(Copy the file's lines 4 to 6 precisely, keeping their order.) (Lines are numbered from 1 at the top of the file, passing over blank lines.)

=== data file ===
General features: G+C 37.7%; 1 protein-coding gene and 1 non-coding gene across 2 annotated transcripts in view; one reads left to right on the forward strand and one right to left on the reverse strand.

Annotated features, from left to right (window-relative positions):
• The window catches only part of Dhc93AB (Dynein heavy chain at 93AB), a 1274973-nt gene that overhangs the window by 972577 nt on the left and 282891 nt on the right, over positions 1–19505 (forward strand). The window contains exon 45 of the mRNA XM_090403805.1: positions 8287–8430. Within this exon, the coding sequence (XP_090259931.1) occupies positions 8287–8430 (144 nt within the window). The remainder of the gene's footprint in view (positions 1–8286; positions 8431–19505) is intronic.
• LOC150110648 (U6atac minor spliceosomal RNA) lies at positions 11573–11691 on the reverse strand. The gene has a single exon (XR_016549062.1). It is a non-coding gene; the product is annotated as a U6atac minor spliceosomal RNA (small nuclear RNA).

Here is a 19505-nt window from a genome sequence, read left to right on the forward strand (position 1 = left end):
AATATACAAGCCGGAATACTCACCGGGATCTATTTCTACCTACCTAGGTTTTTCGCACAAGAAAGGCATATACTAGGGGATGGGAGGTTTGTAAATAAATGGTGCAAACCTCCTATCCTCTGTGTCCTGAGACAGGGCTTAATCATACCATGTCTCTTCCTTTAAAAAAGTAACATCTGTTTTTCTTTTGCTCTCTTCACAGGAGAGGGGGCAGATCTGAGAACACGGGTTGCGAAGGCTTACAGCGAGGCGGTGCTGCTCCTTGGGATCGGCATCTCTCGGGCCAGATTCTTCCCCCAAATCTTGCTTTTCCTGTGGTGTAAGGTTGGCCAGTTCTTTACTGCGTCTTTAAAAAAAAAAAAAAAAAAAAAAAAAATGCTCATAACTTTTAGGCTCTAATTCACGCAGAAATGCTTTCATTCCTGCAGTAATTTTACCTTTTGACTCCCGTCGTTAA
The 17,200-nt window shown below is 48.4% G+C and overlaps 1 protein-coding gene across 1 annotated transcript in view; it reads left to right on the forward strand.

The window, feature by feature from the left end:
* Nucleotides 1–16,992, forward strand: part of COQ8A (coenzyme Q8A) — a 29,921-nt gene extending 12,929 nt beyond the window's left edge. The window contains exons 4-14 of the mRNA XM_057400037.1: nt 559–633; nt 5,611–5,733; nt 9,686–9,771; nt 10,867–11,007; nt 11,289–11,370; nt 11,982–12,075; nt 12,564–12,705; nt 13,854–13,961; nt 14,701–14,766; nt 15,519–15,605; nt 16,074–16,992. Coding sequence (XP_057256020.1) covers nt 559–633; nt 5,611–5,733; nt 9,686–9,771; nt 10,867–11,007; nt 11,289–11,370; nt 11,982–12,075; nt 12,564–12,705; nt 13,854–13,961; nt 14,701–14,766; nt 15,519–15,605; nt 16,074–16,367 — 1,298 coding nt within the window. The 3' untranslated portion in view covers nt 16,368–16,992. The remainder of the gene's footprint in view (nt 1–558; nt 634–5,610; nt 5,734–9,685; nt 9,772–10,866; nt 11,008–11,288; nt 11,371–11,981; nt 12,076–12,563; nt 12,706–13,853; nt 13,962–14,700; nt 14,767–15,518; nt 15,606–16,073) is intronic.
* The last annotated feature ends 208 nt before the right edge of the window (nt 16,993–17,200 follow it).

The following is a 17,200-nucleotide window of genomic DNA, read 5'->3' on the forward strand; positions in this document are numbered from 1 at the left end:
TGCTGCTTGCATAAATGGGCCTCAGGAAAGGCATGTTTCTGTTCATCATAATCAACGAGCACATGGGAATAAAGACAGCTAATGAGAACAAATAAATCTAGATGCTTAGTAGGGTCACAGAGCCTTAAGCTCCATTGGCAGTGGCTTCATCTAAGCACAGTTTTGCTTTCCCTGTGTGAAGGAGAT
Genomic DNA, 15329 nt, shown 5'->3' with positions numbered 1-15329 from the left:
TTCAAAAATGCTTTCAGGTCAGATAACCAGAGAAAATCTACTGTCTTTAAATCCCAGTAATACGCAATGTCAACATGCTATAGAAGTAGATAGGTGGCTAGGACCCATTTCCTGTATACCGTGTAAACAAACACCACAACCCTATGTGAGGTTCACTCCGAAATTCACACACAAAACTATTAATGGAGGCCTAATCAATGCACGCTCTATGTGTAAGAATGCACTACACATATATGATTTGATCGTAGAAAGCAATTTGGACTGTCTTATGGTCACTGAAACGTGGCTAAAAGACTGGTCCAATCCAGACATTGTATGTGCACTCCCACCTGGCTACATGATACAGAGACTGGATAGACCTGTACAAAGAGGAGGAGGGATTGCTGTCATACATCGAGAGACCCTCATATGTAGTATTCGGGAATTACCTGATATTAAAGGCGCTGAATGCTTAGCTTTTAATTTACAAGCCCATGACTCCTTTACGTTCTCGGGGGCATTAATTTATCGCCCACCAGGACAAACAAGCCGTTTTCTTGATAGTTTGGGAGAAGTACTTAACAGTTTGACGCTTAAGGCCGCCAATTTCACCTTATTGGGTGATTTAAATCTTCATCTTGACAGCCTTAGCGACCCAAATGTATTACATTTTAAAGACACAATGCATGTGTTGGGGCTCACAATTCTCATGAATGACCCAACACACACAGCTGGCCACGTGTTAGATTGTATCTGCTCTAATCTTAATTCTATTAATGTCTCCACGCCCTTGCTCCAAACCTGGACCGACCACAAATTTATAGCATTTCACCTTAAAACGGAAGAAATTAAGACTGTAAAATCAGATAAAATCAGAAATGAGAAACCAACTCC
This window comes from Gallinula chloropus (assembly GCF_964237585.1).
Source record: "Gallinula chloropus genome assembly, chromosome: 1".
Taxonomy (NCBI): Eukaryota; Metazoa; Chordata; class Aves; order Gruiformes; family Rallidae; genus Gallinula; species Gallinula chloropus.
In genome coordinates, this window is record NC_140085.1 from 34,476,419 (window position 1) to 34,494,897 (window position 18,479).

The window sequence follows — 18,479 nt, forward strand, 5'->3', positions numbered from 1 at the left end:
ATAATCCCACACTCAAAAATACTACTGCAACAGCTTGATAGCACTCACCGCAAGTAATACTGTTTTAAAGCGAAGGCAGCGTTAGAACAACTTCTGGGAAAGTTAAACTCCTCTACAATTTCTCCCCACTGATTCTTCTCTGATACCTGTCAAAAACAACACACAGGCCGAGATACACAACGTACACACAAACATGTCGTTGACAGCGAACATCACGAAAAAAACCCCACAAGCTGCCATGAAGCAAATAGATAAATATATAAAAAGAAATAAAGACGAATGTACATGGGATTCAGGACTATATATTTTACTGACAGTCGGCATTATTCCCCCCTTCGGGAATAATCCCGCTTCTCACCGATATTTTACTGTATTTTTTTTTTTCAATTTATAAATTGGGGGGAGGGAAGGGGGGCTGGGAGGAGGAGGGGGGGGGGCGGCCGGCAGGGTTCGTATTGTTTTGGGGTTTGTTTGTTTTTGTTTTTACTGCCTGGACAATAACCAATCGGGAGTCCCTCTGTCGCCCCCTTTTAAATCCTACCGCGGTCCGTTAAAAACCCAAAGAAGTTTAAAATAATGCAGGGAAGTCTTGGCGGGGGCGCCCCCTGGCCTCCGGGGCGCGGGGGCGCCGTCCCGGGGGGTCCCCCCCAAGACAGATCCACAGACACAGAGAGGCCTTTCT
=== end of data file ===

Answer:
• LOC150110648 (U6atac minor spliceosomal RNA) lies at positions 11573–11691 on the reverse strand. The gene has a single exon (XR_016549062.1). It is a non-coding gene; the product is annotated as a U6atac minor spliceosomal RNA (small nuclear RNA).

Here is a 19505-nt window from a genome sequence, read left to right on the forward strand (position 1 = left end):
AATATACAAGCCGGAATACTCACCGGGATCTATTTCTACCTACCTAGGTTTTTCGCACAAGAAAGGCATATACTAGGGGATGGGAGGTTTGTAAATAAATGGTGCAAACCTCCTATCCTCTGTGTCCTGAGACAGGGCTTAATCATACCATGTCTCTTCCTTTAAAAAAGTAACATCTGTTTTTCTTTTGCTCTCTTCACAGGAGAGGGGGCAGATCTGAGAACACGGGTTGCGAAGGCTTACAGCGAGGCGGTGCTGCTCCTTGGGATCGGCATCTCTCGGGCCAGATTCTTCCCCCAAATCTTGCTTTTCCTGTGGTGTAAGGTTGGCCAGTTCTTTACTGCGTCTTTAAAAAAAAAAAAAAAAAAAAAAAAAATGCTCATAACTTTTAGGCTCTAATTCACGCAGAAATGCTTTCATTCCTGCAGTAATTTTACCTTTTGACTCCCGTCGTTAA